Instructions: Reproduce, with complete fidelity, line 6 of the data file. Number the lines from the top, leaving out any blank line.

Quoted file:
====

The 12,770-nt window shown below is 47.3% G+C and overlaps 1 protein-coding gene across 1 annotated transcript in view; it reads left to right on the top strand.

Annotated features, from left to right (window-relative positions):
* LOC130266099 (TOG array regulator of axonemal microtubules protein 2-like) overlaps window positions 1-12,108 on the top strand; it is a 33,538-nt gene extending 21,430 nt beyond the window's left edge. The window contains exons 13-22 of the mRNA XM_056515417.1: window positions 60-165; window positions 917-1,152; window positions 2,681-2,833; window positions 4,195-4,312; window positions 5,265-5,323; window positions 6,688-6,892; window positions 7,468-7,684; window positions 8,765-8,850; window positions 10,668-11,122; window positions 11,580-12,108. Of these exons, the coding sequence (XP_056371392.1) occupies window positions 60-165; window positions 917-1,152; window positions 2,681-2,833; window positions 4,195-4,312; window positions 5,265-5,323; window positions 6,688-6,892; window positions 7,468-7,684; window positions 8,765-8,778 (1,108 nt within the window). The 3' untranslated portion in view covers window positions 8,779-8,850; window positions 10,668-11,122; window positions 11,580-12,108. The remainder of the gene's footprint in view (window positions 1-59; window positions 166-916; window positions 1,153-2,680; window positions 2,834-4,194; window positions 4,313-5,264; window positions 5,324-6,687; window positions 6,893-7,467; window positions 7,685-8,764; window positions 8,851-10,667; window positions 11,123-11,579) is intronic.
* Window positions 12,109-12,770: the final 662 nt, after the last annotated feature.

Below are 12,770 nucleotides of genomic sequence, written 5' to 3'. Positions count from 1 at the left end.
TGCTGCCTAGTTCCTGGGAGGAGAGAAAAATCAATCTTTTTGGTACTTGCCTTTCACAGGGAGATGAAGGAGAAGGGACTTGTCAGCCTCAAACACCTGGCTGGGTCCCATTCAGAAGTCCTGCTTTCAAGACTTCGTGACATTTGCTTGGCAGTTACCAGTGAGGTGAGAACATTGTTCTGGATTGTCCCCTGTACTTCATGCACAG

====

TGCTGCCTAGTTCCTGGGAGGAGAGAAAAATCAATCTTTTTGGTACTTGCCTTTCACAGGGAGATGAAGGAGAAGGGACTTGTCAGCCTCAAACACCTGGCTGGGTCCCATTCAGAAGTCCTGCTTTCAAGACTTCGTGACATTTGCTTGGCAGTTACCAGTGAGGTGAGAACATTGTTCTGGATTGTCCCCTGTACTTCATGCACAG